|Location of symptoms||Occurs in joint pairs – hands, ankles, etc.||Common in weight-bearing joints, like hips, knees, and neck|
|Time of day||Worsens in the morning and at night after a long day of activity||Worsens after a day of activity|
|Age of onset||Between 30 and 50 years of age||Middle-aged to older adults|
|Prevalence||Estimated 1.3 million Americans live with rheumatoid arthritis||Estimated 27 million Americans live with osteoarthritis|
An estimated 1.3 million Americans live with rheumatoid arthritis, and women have higher rates of rheumatoid arthritis than men. Osteoarthritis prevalence in the U.S. amounts to an estimated 27 million people, with majority of patients experiencing osteoarthritis in their knees, followed by hips, then hands.
|Rheumatoid arthritis (RA)||Osteoarthritis (OA)|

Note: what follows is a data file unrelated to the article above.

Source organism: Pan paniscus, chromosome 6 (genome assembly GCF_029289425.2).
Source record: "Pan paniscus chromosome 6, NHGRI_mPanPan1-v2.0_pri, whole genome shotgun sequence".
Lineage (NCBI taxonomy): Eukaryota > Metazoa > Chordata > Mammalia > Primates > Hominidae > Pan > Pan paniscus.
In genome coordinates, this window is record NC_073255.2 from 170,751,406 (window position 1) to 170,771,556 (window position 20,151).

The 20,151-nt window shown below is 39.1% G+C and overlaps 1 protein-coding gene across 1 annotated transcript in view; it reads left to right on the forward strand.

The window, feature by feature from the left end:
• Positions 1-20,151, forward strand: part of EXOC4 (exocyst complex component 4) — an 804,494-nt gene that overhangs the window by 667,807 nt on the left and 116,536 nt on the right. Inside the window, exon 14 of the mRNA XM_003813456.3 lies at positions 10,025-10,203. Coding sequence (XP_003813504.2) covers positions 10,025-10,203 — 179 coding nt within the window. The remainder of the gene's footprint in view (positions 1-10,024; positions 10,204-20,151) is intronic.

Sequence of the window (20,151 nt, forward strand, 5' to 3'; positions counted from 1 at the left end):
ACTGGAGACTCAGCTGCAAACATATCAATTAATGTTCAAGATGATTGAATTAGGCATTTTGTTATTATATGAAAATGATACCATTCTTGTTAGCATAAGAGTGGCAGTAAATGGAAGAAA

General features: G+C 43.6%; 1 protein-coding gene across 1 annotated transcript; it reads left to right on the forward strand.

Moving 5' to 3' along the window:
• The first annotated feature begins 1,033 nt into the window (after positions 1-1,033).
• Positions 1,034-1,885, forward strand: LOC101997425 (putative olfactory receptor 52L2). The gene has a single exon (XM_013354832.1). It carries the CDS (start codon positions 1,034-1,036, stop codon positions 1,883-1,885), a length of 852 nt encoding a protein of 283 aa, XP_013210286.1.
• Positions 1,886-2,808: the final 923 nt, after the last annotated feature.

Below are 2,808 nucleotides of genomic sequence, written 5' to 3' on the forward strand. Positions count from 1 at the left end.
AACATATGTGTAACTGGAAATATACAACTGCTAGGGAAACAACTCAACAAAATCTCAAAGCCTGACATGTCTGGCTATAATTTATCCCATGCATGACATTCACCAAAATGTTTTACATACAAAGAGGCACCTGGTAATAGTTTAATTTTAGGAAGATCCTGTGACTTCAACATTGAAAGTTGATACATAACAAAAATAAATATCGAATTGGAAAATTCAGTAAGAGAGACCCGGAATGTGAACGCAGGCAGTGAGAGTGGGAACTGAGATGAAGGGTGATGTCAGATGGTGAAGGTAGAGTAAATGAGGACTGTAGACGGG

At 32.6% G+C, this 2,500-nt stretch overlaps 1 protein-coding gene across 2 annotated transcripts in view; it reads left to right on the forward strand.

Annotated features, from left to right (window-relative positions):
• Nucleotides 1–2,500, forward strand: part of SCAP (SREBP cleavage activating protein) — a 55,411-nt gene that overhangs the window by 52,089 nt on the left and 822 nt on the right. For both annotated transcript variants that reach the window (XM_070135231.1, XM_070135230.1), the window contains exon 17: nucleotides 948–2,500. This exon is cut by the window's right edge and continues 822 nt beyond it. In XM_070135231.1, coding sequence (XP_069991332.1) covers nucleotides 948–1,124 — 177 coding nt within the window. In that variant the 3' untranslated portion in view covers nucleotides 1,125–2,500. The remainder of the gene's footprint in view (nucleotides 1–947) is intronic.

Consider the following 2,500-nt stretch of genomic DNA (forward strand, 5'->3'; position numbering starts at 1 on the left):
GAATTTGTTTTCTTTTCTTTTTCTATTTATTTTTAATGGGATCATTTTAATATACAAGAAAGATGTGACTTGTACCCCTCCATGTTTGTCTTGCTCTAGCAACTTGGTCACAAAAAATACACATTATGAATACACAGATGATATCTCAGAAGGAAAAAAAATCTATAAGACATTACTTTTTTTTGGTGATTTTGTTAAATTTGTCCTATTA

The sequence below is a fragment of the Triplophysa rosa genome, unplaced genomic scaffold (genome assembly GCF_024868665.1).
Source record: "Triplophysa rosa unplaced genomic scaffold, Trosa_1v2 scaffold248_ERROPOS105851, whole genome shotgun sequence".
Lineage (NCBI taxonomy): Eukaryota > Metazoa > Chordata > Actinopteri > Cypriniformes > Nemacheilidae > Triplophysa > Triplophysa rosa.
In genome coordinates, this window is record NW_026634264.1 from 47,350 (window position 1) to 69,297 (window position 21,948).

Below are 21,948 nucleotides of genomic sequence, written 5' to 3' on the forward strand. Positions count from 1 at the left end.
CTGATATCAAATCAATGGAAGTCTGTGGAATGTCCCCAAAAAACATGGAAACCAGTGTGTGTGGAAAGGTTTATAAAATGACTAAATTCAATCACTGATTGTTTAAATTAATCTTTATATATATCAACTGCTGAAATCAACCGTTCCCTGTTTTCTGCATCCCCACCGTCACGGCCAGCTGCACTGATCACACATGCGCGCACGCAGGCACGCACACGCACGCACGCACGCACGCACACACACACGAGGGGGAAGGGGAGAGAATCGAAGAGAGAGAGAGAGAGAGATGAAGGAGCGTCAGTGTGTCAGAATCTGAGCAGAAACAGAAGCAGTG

|Incidence||41 per 100,000||Hand OA: 100 per 100,000 person-years
Hip OA: 88 per 100,000 person-years
Knee OA: 240 per 100,000 person-years
|Mortality||RA accounts for 22 percent of deaths due to arthritis and other rheumatic conditions
40 percent of RA deaths are related to cardiovascular causes
|0.2 to 0.3 deaths per 100,000 (less than 500 deaths)
Underestimated because the cases when OA treatment causes death are not accounted for, e.g., gastrointestinal bleeding due to medications
|Costs||$22.3 billion [2005 US Medical Expenditure Panel Survey (MEPS)]
Median lifetime costs of RA: $61,000 to $122,000
|Hip and joint replacement: $28.5 billion
Average cost per patient: $2,600
Signs and symptoms of rheumatoid arthritis are often worse in the morning lasting for around 30 minutes, whereas in osteoarthritis symptoms of stiffness worsen throughout the day. In rheumatoid arthritis, swelling occurs symmetrically (both hands, both ankles, etc.), but swelling is not symmetrical in osteoarthritis.